That being said, the TerraCorsa did not once bottom-out during out testing. We weren’t bombing around at the same pace we were on proper enduro machines, but we weren’t going slow either.
I would argue that the suspension isn’t the limiting factor on the TerraCorsa, but instead it is the clip-on handlebars. Pushing you far forward into a road racer’s crouch, with your weight already braced in your arms, taking crests, bumps, and yes jumps, is a jarring experience on the TerraCorsa (or any sport bike, I would imagine).
A flat bar with a few inches of rise could do wonders for the TerraCorsa, both in terms of comfort and rideability. It would also make turning easier, as I rode in constant fear of pinching a thumb between the handlebar and fuel tank. The extra rise would also make getting out of the saddle easier, especially on bumpier sections, and add perhaps a bit more familiarity for the dirt-biking inclined.
If all that is the bad, then the good is quite sublime. Thanks to Ducati making the Panigale with a near 50/50 weight distribution, the TerraCorsa turns predictably, even in the muddy single-track sections we hit on our first outing.
If you have the chance to find an open fire road, ridiculously unsafe speeds can occur, which irked the ire of some Oregonian loggers, but brought a smile to my child-like brain. In this regard, the TerraCorsa already fits the bill of many ADV rides, although it does it with far more panache and something resembling stability.
Getting your hands dirtier though, one finds that braking the rear loose, pushing the front, and riding with blips of the throttle are hair-raising undertakings on the TerraCorsa, to be sure; but Ducati’s liter-bike is as predictable off-road as it is on the street, and only begs you to explore the limits further with each try.
Pretty soon you find yourself railing berms without a second though, and looking for new places to explore the relationship between the coefficient of friction and Newton’s first law of motion.
A single-thought summary of riding the TerraCorsa is the pursuit of the ridiculousness. Each minute on this knobbied Panigale is spent finding how far the silliness will go. Can I take that jump? Can I spin it up around this bend? Oh look, a puddle…you’ve never had more fun with your clothes on, unless you’re Mormon.
If motorbikes are supposed to be fun, then the TerraCorsa takes motorcycling back to its roots…you know, back when there was really only one type of motorcycle, and you had to ride it in all conditions. There is a football-in-the-mud aspect to riding this machine…where you know you’re going to get yelled at by mom for doing it, but every minute was worth the endeavor.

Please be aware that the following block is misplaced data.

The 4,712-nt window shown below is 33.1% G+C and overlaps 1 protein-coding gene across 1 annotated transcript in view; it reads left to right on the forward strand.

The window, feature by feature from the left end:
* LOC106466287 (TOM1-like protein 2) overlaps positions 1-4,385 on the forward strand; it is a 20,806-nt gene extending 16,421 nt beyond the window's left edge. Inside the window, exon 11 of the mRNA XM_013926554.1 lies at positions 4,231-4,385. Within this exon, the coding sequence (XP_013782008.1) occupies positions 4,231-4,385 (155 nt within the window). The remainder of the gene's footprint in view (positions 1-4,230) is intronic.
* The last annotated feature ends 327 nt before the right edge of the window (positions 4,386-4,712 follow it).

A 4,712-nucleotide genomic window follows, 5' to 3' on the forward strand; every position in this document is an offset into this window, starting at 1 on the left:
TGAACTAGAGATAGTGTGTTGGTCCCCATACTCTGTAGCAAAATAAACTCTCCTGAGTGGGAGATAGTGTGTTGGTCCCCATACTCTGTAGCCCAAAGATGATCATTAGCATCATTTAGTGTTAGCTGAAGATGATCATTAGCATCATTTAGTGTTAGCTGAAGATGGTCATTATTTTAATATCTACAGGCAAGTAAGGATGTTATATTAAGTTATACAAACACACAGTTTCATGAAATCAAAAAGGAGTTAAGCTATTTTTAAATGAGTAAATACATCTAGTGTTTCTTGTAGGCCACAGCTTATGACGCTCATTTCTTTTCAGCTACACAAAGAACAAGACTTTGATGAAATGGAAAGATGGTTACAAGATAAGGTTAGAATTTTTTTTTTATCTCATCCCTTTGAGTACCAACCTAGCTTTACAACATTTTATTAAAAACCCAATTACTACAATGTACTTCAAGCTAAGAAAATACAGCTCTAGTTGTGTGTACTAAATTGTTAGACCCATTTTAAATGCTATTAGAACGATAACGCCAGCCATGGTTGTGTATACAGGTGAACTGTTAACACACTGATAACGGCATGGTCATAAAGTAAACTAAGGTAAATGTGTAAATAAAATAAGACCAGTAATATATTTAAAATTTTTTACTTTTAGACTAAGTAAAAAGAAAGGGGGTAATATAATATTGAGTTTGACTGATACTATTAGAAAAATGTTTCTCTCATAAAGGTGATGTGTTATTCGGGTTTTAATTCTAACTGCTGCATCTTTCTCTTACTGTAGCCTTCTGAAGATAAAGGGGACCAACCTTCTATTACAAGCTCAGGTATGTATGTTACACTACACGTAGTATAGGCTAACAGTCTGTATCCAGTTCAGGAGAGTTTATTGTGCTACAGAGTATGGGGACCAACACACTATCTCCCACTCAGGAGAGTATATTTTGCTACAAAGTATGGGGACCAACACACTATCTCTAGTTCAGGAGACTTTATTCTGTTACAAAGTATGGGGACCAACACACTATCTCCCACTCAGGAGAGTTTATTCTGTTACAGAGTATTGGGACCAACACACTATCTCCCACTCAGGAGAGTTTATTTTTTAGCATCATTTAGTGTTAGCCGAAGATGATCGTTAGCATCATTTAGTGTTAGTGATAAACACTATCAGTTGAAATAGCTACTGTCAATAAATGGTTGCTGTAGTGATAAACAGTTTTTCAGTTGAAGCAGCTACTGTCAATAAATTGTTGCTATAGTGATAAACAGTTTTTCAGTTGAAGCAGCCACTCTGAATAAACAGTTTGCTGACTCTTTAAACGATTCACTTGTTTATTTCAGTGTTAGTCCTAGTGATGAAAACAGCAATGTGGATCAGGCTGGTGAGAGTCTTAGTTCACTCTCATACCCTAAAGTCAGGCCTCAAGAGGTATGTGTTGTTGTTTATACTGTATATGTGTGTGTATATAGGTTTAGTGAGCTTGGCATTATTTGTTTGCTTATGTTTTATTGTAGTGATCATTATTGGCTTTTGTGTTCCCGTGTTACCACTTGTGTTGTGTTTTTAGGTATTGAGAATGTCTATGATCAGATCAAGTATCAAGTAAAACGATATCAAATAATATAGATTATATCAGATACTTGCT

I guess if you were so inclined, you could toggle Ducati’s rider maps and put the TerraCorsa in rain mode, thus sending a slightly more sane 100hp to the rear tire. But this is ‘murica, and we like our dirt bikes to have a full 195hp, right? Traction control is for sissies (not to mention completely useless in this application), ABS too. The only thing sophisticated about the TerraCorsa is its khaki outfit, courtesy of a Rustoleum rattle-can.
If you want to talk modifications, the list is pretty small. Ducati has used the TerraCorsa to experiment with some different fuel-injection options, but we rode it with the basic Panigale maps. A skid plate has been added, to help protect the Termignoni exhaust system that’s been fitted, and the front fender has been raised to accommodate the TKC’s.
The suspension is the stock Öhlins pieces you’d find on a Panigale S, which is what the TerraCorsa started life as originally. A bar end mirror replaces the stock units on the fairing, and then of course there are the knobby dual-sport Continental TKC 80 tires. It’s a simple recipe, really.
You may have already seen MotoCorsa’s TerraCorsa at events near Portland, Oregon, like the One Show, Alley Sweeper Ride, or Dirt Quake USA. You can also find the TerraCorsa in its more native habitat, like a Portland International Raceway track day, or its domicile at the MotoCorsa dealership. Interested in joining the fun? It’ll cost you about $300 in tires.
I doubt we’re going to see ADV riders trading in their two-wheeled couches for a sport bikes with knobbies, I haven’t completely flown over the cuckoo’s nest after all. But, I hope bikes like the TerraCorsa inspire street riders not to fear a path less followed. You would be surprised by what your Street Queen can handle off-road, and you will be even more surprised by how much fun you will have in the process.